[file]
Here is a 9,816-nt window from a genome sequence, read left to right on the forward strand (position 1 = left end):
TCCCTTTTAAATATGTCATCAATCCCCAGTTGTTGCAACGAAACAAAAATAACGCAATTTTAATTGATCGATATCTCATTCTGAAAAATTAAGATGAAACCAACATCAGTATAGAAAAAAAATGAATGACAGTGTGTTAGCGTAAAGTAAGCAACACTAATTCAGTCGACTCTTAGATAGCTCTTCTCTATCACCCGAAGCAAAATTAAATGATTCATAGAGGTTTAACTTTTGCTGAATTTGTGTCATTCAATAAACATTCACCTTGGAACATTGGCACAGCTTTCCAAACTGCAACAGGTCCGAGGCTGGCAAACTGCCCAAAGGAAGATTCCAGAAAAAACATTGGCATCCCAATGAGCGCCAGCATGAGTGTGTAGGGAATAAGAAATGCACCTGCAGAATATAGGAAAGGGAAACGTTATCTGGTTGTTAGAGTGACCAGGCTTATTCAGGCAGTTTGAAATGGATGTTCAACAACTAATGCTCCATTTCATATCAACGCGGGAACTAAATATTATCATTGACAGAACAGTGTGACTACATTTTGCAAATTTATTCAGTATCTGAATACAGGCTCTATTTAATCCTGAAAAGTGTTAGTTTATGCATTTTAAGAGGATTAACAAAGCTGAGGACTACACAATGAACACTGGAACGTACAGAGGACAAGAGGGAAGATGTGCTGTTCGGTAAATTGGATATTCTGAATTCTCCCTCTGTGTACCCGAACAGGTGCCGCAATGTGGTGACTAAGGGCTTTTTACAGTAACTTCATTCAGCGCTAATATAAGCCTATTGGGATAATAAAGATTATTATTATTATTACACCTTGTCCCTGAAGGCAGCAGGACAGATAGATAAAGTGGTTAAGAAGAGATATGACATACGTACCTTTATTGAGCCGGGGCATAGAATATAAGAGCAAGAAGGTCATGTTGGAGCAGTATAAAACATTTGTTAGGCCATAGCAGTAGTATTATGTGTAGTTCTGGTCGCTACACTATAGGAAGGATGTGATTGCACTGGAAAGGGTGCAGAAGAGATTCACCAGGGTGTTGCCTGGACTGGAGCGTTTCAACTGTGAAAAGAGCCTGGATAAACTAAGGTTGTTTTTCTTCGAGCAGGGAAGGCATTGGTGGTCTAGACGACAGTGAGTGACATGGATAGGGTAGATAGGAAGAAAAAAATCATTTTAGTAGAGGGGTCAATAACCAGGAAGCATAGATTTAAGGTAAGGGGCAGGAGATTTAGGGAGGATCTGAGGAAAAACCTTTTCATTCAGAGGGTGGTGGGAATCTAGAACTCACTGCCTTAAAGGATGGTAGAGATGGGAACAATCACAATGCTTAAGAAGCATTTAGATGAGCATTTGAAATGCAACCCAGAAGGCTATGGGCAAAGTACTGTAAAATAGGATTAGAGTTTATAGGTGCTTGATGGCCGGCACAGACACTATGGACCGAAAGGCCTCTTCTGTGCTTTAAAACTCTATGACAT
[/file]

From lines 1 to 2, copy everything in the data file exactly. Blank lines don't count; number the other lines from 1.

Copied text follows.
Here is a 9,816-nt window from a genome sequence, read left to right on the forward strand (position 1 = left end):
TCCCTTTTAAATATGTCATCAATCCCCAGTTGTTGCAACGAAACAAAAATAACGCAATTTTAATTGATCGATATCTCATTCTGAAAAATTAAGATGAAACCAACATCAGTATAGAAAAAAAATGAATGACAGTGTGTTAGCGTAAAGTAAGCAACACTAATTCAGTCGACTCTTAGATAGCTCTTCTCTATCACCCGAAGCAAAATTAAATGATTCATAGAGGTTTAACTTTTGCTGAATTTGTGTCATTCAATAAACATTCACCTTGGAACATTGGCACAGCTTTCCAAACTGCAACAGGTCCGAGGCTGGCAAACTGCCCAAAGGAAGATTCCAGAAAAAACATTGGCATCCCAATGAGCGCCAGCATGAGTGTGTAGGGAATAAGAAATGCACCTGCAGAATATAGGAAAGGGAAACGTTATCTGGTTGTTAGAGTGACCAGGCTTATTCAGGCAGTTTGAAATGGATGTTCAACAACTAATGCTCCATTTCATATCAACGCGGGAACTAAATATTATCATTGACAGAACAGTGTGACTACATTTTGCAAATTTATTCAGTATCTGAATACAGGCTCTATTTAATCCTGAAAAGTGTTAGTTTATGCATTTTAAGAGGATTAACAAAGCTGAGGACTACACAATGAACACTGGAACGTACAGAGGACAAGAGGGAAGATGTGCTGTTCGGTAAATTGGATATTCTGAATTCTCCCTCTGTGTACCCGAACAGGTGCCGCAATGTGGTGACTAAGGGCTTTTTACAGTAACTTCATTCAGCGCTAATATAAGCCTATTGGGATAATAAAGATTATTATTATTATTACACCTTGTCCCTGAAGGCAGCAGGACAGATAGATAAAGTGGTTAAGAAGAGATATGACATACGTACCTTTATTGAGCCGGGGCATAGAATATAAGAGCAAGAAGGTCATGTTGGAGCAGTATAAAACATTTGTTAGGCCATAGCAGTAGTATTATGTGTAGTTCTGGTCGCTACACTATAGGAAGGATGTGATTGCACTGGAAAGGGTGCAGAAGAGATTCACCAGGGTGTTGCCTGGACTGGAGCGTTTCAACTGTGAAAAGAGCCTGGATAAACTAAGGTTGTTTTTCTTCGAGCAGGGAAGGCATTGGTGGTCTAGACGACAGTGAGTGACATGGATAGGGTAGATAGGAAGAAAAAAATCATTTTAGTAGAGGGGTCAATAACCAGGAAGCATAGATTTAAGGTAAGGGGCAGGAGATTTAGGGAGGATCTGAGGAAAAACCTTTTCATTCAGAGGGTGGTGGGAATCTAGAACTCACTGCCTTAAAGGATGGTAGAGATGGGAACAATCACAATGCTTAAGAAGCATTTAGATGAGCATTTGAAATGCAACCCAGAAGGCTATGGGCAAAGTACTGTAAAATAGGATTAGAGTTTATAGGTGCTTGATGGCCGGCACAGACACTATGGACCGAAAGGCCTCTTCTGTGCTTTAAAACTCTATGACAT